I was surprised when I caught Jeb Bush speaking on foreign policy the other day on TV and declaring, “I am my own man.”
It surprised me because he read the speech word for word from the paper it was written on. Nothing stemmed from the heart despite it being his first major foreign policy speech in a dangerous world. It was the opening shot in his prospective campaign for the Republican presidential nomination.
In what I saw of the performance, he never looked up, his voice was flat. He might as well have been delivering the local weather report on a sunny, cloudless day. Jeb is going to need plenty of help, starting with elocution and acting lessons.
He may say he’s his own man, but he’s also bringing back a whole crew of losers who advised his brother, including Paul Wolfowitz, one of the architects for the invasion of Iraq.
As Maureen Dowd reminded us in The New York Times, Wolfowitz was “the man who assured Congress that Iraqi oil would pay for the country’s reconstruction and it was ridiculous to think we would need as many troops to control as Gen. Eric Shinseki, then the Army chief of staff, suggested.”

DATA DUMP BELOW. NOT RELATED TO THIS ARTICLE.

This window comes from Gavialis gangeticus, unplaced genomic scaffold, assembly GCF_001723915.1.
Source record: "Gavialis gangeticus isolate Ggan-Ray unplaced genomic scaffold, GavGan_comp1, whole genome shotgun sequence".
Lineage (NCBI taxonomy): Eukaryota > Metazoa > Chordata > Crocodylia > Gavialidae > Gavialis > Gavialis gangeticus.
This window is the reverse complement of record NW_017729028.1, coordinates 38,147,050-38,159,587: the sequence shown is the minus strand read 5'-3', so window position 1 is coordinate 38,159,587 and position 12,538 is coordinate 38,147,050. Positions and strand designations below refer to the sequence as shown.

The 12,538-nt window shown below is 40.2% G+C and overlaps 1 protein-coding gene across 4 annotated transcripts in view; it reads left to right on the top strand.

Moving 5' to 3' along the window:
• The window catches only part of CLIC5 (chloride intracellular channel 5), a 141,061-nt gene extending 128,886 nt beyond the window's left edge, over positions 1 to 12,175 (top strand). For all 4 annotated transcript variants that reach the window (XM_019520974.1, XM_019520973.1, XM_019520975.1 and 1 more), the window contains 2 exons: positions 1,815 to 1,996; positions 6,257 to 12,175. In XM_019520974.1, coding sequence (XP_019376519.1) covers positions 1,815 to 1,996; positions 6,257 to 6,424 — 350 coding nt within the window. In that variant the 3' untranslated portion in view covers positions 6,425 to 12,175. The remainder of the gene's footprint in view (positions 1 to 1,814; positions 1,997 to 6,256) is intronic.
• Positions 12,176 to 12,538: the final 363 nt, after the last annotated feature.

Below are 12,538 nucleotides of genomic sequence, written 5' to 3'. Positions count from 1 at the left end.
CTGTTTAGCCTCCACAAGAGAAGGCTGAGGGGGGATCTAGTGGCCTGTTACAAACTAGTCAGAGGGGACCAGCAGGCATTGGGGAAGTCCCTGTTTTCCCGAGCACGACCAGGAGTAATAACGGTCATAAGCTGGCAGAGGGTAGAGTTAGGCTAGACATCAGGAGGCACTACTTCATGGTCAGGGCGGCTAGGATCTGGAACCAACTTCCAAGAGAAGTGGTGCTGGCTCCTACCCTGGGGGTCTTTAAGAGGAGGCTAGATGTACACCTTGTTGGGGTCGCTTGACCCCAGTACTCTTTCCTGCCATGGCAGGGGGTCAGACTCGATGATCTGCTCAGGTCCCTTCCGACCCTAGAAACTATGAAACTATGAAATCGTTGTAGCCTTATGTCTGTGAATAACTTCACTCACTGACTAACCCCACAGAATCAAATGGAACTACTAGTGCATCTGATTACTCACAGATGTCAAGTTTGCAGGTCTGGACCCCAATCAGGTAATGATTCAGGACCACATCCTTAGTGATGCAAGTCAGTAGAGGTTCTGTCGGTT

“I love my father and my brother,” Bush said in Chicago. “I admire their service to the nation and the difficult decisions they had to make.” It was then he declared, “But I am my own man.”
It was an effort by Jeb to step out from the Bush family shadow and keep the foreign wars and economic collapse in the background.
A little context: Bush, who just turned 62, left Texas, where he grew up, and moved to Florida in the early 1980s, working as a real estate developer and broker. He lost his first bid to run for governor in 1994. He won on his second try in 1998.
He was governor in the midst of the 2000 election controversy — the outcome of the presidential election hinged on the Florida results. In the end, the issue was decided by a single vote in the U.S. Supreme Court.
This article originally appeared in the San Leandro Times.